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Jamie,
Thanks for this. I have a question though about the wedge. If you finish the scales up to 6k before separating them, don't you then add the wedge and have to do some rough sanding to it to get it perfect with the scales? Doesn't that mean resending that part of the scales back up to 6k?

Or, do you shape and finish the wedge completely before putting it in the scales?
mark

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 09-18-2013, 07:09 AM
#6
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Hi Mark you are correct thanks for pointing this out, I fit the wedge and then finish the area with some final work and polishing, and as regards to the shape of the wedge I will get the fit really tight and exact leaving the wedge a little proud of the scales then finish it flush like this one I finished a little while back.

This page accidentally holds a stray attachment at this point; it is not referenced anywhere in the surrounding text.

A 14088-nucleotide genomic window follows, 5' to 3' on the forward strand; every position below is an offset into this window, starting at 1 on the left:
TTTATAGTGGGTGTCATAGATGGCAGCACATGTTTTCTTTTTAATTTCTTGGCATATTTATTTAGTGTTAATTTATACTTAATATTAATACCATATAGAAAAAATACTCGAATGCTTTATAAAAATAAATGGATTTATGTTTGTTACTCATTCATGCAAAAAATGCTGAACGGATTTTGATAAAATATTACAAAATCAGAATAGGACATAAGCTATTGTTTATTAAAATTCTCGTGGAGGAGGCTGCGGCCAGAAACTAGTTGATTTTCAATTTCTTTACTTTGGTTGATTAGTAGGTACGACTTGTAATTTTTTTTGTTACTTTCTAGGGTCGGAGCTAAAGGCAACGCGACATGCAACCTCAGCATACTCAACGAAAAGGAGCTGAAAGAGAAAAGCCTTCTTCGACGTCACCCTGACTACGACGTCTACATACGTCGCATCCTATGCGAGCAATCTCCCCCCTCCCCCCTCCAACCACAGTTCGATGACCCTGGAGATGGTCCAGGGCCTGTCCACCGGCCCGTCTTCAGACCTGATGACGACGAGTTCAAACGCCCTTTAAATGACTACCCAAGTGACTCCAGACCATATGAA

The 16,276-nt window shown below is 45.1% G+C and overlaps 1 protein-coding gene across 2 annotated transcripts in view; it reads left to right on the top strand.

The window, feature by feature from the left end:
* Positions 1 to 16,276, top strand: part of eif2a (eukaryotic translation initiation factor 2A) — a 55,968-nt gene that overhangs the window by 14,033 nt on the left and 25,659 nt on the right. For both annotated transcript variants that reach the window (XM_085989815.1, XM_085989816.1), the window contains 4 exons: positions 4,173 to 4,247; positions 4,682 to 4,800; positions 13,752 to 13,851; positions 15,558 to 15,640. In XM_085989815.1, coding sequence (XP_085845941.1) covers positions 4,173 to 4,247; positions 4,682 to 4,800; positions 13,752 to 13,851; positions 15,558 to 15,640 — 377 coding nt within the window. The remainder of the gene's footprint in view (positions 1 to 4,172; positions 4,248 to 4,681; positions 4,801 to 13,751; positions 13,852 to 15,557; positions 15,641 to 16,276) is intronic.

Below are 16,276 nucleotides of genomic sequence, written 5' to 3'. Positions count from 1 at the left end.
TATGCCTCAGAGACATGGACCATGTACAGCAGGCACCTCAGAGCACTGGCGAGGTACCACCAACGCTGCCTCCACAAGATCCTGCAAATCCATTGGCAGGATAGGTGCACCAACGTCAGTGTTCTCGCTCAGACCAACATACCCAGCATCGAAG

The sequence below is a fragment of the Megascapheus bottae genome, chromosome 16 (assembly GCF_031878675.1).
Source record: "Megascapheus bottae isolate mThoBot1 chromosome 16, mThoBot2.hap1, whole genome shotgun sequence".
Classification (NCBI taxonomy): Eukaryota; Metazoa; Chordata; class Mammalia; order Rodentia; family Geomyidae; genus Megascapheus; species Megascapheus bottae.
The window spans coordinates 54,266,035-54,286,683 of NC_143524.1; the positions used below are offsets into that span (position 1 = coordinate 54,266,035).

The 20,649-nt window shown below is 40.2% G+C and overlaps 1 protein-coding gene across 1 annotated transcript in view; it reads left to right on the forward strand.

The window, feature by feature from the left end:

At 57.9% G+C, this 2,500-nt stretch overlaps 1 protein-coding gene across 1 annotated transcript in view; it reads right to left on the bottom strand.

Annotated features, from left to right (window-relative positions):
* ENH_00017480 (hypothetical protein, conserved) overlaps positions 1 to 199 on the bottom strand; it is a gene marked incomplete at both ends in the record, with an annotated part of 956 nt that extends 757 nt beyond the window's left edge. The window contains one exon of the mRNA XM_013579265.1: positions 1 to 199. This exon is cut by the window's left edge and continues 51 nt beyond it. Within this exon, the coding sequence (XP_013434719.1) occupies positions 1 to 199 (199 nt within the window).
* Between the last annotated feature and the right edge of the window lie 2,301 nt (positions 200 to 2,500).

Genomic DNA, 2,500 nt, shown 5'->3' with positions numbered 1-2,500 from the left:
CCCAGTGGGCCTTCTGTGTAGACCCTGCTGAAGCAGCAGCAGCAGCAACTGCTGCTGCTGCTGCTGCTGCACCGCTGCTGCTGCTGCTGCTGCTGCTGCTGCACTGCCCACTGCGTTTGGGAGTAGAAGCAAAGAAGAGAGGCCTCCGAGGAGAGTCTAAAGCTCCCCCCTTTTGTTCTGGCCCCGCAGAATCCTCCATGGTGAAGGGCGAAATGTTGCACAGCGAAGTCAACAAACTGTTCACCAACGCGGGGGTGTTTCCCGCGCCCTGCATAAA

[Image: Taylors1000005_zps7ed43f9b.jpg~original]

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 09-18-2013, 09:39 AM
#7
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Great post, Jamie! I only wish I used straights!!
The scales look great!!Biggrin

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 09-18-2013, 10:21 AM
#8
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(09-18-2013, 09:39 AM)celestino Wrote: Great post, Jamie! I only wish I used straights!!
The scales look great!!Biggrin

Thanks Celestino, It's nice knowing you can still make things without plugging an electric cable into a socket.

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 09-20-2013, 02:15 AM
#9
  • MikekiM
  • Senior Member
  • Long Island, NY
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Great post Jamie... I have a few blades that need new scales.

What I don't have is the material for the scales. While I have tons of exotic woods I could cut down to size, I really like giraffe bone and blonde horn. I have seen giraffe leg bones for sale, but not sized material.

Also spent some time on Micro Fasteners yesterday, but wasn't able to narrow down what sizes of pins & washers, screws and nuts to order...